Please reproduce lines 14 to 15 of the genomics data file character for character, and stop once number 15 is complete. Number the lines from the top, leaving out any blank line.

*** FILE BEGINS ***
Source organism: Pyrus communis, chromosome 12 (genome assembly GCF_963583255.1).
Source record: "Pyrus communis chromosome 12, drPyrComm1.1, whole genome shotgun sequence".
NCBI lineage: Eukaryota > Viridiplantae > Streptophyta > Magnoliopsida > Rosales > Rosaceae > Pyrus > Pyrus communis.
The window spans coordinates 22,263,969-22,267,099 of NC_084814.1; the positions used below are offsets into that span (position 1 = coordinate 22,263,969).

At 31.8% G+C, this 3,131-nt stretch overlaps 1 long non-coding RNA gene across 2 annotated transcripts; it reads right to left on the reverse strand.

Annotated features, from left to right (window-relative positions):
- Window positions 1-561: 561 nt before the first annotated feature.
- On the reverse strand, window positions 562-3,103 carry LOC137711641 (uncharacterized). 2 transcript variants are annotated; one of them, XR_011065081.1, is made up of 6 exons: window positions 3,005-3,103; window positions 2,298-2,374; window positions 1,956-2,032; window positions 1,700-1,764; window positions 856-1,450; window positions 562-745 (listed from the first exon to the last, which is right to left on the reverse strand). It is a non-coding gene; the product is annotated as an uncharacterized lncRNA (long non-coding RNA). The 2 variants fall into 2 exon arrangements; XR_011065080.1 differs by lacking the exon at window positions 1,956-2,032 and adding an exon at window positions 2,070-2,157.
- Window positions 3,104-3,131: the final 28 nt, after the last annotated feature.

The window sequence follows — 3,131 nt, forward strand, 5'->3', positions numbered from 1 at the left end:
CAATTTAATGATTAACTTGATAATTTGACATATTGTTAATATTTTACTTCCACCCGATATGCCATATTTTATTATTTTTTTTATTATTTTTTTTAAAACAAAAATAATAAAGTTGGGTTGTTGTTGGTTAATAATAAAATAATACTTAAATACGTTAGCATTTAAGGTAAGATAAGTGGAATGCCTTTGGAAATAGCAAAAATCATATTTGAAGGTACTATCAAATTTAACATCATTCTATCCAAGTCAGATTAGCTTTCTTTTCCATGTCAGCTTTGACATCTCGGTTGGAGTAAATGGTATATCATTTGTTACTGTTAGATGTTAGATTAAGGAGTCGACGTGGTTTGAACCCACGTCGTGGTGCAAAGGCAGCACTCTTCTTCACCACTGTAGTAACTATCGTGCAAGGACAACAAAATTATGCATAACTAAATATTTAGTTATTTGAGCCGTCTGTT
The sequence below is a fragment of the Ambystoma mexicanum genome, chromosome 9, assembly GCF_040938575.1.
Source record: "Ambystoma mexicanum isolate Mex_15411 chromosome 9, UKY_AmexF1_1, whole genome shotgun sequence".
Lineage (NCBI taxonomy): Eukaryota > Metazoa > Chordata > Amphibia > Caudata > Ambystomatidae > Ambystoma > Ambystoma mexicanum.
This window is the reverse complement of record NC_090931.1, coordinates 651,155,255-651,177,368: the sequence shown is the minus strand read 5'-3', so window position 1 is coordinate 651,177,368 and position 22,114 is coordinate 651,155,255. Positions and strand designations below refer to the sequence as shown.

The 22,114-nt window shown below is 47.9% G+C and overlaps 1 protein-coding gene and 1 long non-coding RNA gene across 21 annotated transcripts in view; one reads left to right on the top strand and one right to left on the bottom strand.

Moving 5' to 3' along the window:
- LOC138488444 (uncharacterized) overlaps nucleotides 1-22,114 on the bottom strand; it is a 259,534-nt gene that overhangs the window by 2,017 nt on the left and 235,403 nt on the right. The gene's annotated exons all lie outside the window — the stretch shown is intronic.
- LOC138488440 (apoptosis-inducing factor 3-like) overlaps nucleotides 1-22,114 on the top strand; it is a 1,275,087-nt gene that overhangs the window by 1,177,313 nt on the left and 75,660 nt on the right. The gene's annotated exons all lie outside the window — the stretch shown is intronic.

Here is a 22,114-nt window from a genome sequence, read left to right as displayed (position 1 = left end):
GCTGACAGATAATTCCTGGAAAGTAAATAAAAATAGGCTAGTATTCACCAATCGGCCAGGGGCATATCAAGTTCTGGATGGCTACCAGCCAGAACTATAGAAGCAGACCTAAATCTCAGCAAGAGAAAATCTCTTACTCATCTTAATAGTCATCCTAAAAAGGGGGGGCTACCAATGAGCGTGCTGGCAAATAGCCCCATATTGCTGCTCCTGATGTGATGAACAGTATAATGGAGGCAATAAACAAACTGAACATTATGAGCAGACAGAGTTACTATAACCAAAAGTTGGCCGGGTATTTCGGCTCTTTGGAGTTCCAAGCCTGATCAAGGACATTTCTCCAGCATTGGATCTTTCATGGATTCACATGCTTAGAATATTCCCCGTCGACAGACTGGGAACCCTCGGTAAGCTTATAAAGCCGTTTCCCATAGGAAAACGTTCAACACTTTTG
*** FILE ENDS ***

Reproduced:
Lineage (NCBI taxonomy): Eukaryota > Metazoa > Chordata > Amphibia > Caudata > Ambystomatidae > Ambystoma > Ambystoma mexicanum.
This window is the reverse complement of record NC_090931.1, coordinates 651,155,255-651,177,368: the sequence shown is the minus strand read 5'-3', so window position 1 is coordinate 651,177,368 and position 22,114 is coordinate 651,155,255. Positions and strand designations below refer to the sequence as shown.